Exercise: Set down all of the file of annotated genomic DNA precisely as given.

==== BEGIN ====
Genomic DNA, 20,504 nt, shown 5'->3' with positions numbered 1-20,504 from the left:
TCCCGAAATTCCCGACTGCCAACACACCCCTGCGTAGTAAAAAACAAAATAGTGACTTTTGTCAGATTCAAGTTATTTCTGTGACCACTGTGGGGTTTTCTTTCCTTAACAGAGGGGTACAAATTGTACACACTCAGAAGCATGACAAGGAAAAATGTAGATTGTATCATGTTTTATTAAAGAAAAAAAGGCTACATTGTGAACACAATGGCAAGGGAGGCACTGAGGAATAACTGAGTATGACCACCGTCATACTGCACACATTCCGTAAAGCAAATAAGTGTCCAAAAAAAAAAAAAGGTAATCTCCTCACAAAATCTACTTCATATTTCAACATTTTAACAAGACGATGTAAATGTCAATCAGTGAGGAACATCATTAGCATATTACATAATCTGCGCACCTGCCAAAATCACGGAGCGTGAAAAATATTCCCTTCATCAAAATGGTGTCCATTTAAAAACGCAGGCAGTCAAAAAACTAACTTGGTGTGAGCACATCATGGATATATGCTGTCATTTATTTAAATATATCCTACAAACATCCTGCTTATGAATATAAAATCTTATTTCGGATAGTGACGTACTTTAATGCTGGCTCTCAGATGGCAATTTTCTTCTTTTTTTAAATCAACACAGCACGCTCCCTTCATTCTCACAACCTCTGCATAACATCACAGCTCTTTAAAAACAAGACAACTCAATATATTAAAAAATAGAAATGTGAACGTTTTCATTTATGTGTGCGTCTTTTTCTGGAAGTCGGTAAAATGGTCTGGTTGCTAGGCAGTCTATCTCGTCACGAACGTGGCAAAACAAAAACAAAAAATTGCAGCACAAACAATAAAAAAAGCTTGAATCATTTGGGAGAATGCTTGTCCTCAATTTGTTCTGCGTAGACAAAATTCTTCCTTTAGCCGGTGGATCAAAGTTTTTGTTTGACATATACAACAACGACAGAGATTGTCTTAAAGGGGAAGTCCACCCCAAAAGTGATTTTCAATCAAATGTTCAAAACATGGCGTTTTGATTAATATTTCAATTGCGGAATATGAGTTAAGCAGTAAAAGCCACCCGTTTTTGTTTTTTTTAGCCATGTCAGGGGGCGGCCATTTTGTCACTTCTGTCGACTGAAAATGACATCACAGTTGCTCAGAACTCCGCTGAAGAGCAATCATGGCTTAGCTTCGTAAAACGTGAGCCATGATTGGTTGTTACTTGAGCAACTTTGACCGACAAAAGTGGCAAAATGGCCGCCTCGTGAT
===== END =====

Genomic DNA, 20,504 nt, shown 5'->3' with positions numbered 1-20,504 from the left:
TCCCGAAATTCCCGACTGCCAACACACCCCTGCGTAGTAAAAAACAAAATAGTGACTTTTGTCAGATTCAAGTTATTTCTGTGACCACTGTGGGGTTTTCTTTCCTTAACAGAGGGGTACAAATTGTACACACTCAGAAGCATGACAAGGAAAAATGTAGATTGTATCATGTTTTATTAAAGAAAAAAAGGCTACATTGTGAACACAATGGCAAGGGAGGCACTGAGGAATAACTGAGTATGACCACCGTCATACTGCACACATTCCGTAAAGCAAATAAGTGTCCAAAAAAAAAAAAAGGTAATCTCCTCACAAAATCTACTTCATATTTCAACATTTTAACAAGACGATGTAAATGTCAATCAGTGAGGAACATCATTAGCATATTACATAATCTGCGCACCTGCCAAAATCACGGAGCGTGAAAAATATTCCCTTCATCAAAATGGTGTCCATTTAAAAACGCAGGCAGTCAAAAAACTAACTTGGTGTGAGCACATCATGGATATATGCTGTCATTTATTTAAATATATCCTACAAACATCCTGCTTATGAATATAAAATCTTATTTCGGATAGTGACGTACTTTAATGCTGGCTCTCAGATGGCAATTTTCTTCTTTTTTTAAATCAACACAGCACGCTCCCTTCATTCTCACAACCTCTGCATAACATCACAGCTCTTTAAAAACAAGACAACTCAATATATTAAAAAATAGAAATGTGAACGTTTTCATTTATGTGTGCGTCTTTTTCTGGAAGTCGGTAAAATGGTCTGGTTGCTAGGCAGTCTATCTCGTCACGAACGTGGCAAAACAAAAACAAAAAATTGCAGCACAAACAATAAAAAAAGCTTGAATCATTTGGGAGAATGCTTGTCCTCAATTTGTTCTGCGTAGACAAAATTCTTCCTTTAGCCGGTGGATCAAAGTTTTTGTTTGACATATACAACAACGACAGAGATTGTCTTAAAGGGGAAGTCCACCCCAAAAGTGATTTTCAATCAAATGTTCAAAACATGGCGTTTTGATTAATATTTCAATTGCGGAATATGAGTTAAGCAGTAAAAGCCACCCGTTTTTGTTTTTTTTAGCCATGTCAGGGGGCGGCCATTTTGTCACTTCTGTCGACTGAAAATGACATCACAGTTGCTCAGAACTCCGCTGAAGAGCAATCATGGCTTAGCTTCGTAAAACGTGAGCCATGATTGGTTGTTACTTGAGCAACTTTGACCGACAAAAGTGGCAAAATGGCCGCCTCGTGAT